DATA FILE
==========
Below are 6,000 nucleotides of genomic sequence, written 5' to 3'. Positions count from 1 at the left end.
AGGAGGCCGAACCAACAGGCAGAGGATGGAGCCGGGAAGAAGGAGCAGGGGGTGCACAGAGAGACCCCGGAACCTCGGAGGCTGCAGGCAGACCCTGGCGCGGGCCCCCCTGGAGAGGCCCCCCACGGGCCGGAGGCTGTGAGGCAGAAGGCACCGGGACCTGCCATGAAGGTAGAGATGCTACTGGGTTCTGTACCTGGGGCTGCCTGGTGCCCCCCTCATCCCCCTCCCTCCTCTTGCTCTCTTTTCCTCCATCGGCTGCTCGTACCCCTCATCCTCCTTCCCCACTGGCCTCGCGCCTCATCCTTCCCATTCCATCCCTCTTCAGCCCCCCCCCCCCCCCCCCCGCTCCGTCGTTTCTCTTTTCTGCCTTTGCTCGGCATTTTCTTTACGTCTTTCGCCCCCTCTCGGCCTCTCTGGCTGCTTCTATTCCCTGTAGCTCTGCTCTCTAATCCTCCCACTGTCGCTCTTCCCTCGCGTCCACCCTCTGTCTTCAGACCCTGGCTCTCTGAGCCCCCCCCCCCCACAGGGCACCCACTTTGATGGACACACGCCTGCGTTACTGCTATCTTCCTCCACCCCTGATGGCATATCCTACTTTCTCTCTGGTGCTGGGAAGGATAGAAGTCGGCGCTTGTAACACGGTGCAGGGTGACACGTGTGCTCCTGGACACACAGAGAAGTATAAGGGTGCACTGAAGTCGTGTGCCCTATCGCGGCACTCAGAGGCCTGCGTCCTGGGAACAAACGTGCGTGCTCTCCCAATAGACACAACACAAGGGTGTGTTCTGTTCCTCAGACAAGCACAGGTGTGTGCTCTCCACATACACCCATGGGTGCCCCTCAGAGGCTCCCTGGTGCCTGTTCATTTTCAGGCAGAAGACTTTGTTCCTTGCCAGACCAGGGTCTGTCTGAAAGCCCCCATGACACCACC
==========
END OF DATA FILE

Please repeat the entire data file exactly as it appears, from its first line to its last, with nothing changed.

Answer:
Below are 6,000 nucleotides of genomic sequence, written 5' to 3'. Positions count from 1 at the left end.
AGGAGGCCGAACCAACAGGCAGAGGATGGAGCCGGGAAGAAGGAGCAGGGGGTGCACAGAGAGACCCCGGAACCTCGGAGGCTGCAGGCAGACCCTGGCGCGGGCCCCCCTGGAGAGGCCCCCCACGGGCCGGAGGCTGTGAGGCAGAAGGCACCGGGACCTGCCATGAAGGTAGAGATGCTACTGGGTTCTGTACCTGGGGCTGCCTGGTGCCCCCCTCATCCCCCTCCCTCCTCTTGCTCTCTTTTCCTCCATCGGCTGCTCGTACCCCTCATCCTCCTTCCCCACTGGCCTCGCGCCTCATCCTTCCCATTCCATCCCTCTTCAGCCCCCCCCCCCCCCCCCCCGCTCCGTCGTTTCTCTTTTCTGCCTTTGCTCGGCATTTTCTTTACGTCTTTCGCCCCCTCTCGGCCTCTCTGGCTGCTTCTATTCCCTGTAGCTCTGCTCTCTAATCCTCCCACTGTCGCTCTTCCCTCGCGTCCACCCTCTGTCTTCAGACCCTGGCTCTCTGAGCCCCCCCCCCCCACAGGGCACCCACTTTGATGGACACACGCCTGCGTTACTGCTATCTTCCTCCACCCCTGATGGCATATCCTACTTTCTCTCTGGTGCTGGGAAGGATAGAAGTCGGCGCTTGTAACACGGTGCAGGGTGACACGTGTGCTCCTGGACACACAGAGAAGTATAAGGGTGCACTGAAGTCGTGTGCCCTATCGCGGCACTCAGAGGCCTGCGTCCTGGGAACAAACGTGCGTGCTCTCCCAATAGACACAACACAAGGGTGTGTTCTGTTCCTCAGACAAGCACAGGTGTGTGCTCTCCACATACACCCATGGGTGCCCCTCAGAGGCTCCCTGGTGCCTGTTCATTTTCAGGCAGAAGACTTTGTTCCTTGCCAGACCAGGGTCTGTCTGAAAGCCCCCATGACACCACC